Home   Whats On   Article

THEATRE REVIEW: Live theatre at its thrilling best through wonder of technology




IDES OF MARCH: David Morrissey as Mark Antony in Nicholas Hytner's production of William Shakespeare's 'Julius Caesar' at London's Bridge Theatre. Photo by Manuel Harlan.
IDES OF MARCH: David Morrissey as Mark Antony in Nicholas Hytner's production of William Shakespeare's 'Julius Caesar' at London's Bridge Theatre. Photo by Manuel Harlan.

An ageless political thriller that spawned immortal lines like “Beware the Ides of March” was brought thrillingly to life at South Holland Centre before Easter.

Shakespeare’s Julius Caesar was transformed into a murderous conspiracy for the present day by director Nicholas Hytner and a star-studded cast at the Bridge Theatre, London, as part of the National Theatre Live series.

With David Morrissey (The Walking Dead) and Ben Whishaw (Skyfall, Paddington) amongst the cast, the story of how Julius Caesar (David Calder, Rush) was assassinated by a gang of conspirators led by Brutus (Whishaw) and Cassius (Michelle Fairley, Game of Thrones) came vividly to life.

Credit to must go to the unjustly named supporting cast, including Adjoa Andoh (Doctor Who) who stole every scene she acted in as the hard-to-read Casca and Leila Farzad as caught-in-the middle Decius Brutus.

But this was Morrissey’s show from the moment he came on stage as a cheerleaders to lead the audience in a cover of Twisted Sister’s 1984 anthem of revolution, “We’re Not Gonna Take It”.

Shakespeare would have been proud of this unforgettable and unmissable epic.

CLASSIC CONSPIRACY: Ben Whishaw as Marcus Brutus in Nicholas Hytner's production of William Shakespeare's 'Julius Caesar' at London's Bridge Theatre. Photo by Manuel Harlan.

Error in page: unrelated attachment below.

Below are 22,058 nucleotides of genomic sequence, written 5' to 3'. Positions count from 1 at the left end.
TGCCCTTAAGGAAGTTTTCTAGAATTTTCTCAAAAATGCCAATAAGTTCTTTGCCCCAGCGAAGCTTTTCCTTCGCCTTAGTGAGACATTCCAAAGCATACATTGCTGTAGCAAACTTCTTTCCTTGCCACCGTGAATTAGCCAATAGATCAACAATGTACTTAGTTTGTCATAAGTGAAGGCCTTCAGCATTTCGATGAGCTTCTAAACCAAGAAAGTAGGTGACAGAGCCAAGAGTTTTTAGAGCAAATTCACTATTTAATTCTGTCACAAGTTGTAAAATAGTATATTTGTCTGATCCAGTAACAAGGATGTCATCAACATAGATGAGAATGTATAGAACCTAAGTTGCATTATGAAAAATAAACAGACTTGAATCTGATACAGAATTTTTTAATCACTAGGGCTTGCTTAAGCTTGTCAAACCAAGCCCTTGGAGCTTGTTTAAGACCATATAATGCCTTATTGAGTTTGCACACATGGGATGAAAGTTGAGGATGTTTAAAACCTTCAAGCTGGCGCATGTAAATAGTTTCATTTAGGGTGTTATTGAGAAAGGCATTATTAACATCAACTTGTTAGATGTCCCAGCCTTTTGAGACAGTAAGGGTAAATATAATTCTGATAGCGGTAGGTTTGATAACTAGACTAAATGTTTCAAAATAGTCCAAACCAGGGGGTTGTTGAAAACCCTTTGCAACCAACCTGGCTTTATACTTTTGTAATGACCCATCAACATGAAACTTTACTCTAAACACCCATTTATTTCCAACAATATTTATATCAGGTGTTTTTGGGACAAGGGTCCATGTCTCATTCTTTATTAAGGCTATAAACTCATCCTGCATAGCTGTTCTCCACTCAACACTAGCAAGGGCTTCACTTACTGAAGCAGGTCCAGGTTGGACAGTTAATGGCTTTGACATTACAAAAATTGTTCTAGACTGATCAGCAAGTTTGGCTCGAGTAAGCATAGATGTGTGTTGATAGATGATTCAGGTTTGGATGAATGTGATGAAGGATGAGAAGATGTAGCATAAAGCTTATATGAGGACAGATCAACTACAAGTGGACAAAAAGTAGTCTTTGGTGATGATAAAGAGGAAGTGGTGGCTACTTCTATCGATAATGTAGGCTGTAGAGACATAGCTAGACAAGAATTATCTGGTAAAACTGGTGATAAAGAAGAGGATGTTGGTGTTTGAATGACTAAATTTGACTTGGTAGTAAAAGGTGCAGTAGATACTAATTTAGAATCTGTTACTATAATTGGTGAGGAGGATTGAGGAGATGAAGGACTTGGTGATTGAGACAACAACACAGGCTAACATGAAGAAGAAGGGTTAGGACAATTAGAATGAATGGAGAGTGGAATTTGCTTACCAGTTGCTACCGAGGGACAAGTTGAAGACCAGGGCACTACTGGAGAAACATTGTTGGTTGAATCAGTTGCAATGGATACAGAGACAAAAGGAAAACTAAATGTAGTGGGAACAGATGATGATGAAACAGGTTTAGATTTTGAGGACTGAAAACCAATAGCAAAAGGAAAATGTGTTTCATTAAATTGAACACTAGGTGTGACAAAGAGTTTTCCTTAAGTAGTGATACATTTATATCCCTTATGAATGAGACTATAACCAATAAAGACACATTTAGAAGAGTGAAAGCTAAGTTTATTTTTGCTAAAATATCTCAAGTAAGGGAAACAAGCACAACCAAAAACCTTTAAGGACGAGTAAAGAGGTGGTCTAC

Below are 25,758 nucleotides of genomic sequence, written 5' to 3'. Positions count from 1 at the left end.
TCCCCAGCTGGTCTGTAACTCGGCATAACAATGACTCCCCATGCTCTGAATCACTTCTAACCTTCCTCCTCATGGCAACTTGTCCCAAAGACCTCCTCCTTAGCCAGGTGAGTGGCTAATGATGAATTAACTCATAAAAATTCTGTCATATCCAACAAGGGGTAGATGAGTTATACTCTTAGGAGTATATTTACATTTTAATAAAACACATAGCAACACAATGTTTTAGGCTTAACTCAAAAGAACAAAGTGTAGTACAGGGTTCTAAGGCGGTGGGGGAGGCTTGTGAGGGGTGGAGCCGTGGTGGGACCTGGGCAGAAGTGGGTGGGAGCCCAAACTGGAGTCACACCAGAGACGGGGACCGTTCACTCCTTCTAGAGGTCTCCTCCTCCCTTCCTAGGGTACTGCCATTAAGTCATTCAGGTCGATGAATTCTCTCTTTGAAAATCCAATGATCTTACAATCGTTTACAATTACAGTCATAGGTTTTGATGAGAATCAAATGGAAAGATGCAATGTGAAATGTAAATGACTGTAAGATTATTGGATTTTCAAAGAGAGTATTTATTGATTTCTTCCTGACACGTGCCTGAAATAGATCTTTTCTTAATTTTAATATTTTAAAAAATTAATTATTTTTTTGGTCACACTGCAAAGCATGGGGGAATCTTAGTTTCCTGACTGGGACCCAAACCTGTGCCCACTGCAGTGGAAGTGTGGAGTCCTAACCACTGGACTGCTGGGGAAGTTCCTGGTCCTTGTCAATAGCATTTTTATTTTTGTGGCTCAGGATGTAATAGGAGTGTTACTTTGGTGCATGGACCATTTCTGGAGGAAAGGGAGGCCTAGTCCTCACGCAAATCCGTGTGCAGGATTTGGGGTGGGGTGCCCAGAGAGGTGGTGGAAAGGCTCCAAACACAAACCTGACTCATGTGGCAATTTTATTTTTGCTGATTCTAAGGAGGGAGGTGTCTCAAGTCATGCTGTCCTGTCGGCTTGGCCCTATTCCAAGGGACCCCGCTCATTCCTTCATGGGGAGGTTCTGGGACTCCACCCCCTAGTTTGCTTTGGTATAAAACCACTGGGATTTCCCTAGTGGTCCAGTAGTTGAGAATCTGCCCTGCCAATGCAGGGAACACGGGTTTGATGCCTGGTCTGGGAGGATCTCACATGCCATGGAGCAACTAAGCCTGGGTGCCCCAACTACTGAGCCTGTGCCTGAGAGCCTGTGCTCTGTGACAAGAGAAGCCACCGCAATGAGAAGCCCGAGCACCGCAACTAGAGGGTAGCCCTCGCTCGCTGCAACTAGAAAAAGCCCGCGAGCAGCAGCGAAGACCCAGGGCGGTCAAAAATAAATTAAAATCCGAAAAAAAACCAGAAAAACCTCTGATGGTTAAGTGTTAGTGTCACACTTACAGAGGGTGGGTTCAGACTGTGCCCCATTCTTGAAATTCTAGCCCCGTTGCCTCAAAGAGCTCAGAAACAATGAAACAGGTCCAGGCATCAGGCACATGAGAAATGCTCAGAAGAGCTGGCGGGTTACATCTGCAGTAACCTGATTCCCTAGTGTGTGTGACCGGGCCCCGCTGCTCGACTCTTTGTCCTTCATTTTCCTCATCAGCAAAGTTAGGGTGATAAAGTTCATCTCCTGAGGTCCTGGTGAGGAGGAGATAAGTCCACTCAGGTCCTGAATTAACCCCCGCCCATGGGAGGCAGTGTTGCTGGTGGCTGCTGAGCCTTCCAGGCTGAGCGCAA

CLASSIC CONSPIRACY: Ben Whishaw as Marcus Brutus in Nicholas Hytner's production of William Shakespeare's 'Julius Caesar' at London's Bridge Theatre. Photo by Manuel Harlan.

Review by Winston Brown

Something rotten is the status of a top-notch show

The matter of life and death for two right characters

New approach to biblical execution divides opinion

Men at some time are masters of their fates - The fault, dear Brutus, is not in our stars but in ourselves that we are underlings.
Cassius, Julius Caesar by William Shakespeare


COMMENTS
()


Iliffe Media does not moderate comments. Please click here for our house rules.

People who post abusive comments about other users or those featured in articles will be banned.

Thank you. Your comment has been received and will appear on the site shortly.

 

Terms of Comments

We do not actively moderate, monitor or edit contributions to the reader comments but we may intervene and take such action as we think necessary, please click here for our house rules.

If you have any concerns over the contents on our site, please either register those concerns using the report abuse button, contact us here.

This site uses cookies. By continuing to browse the site you are agreeing to our use of cookies - Learn More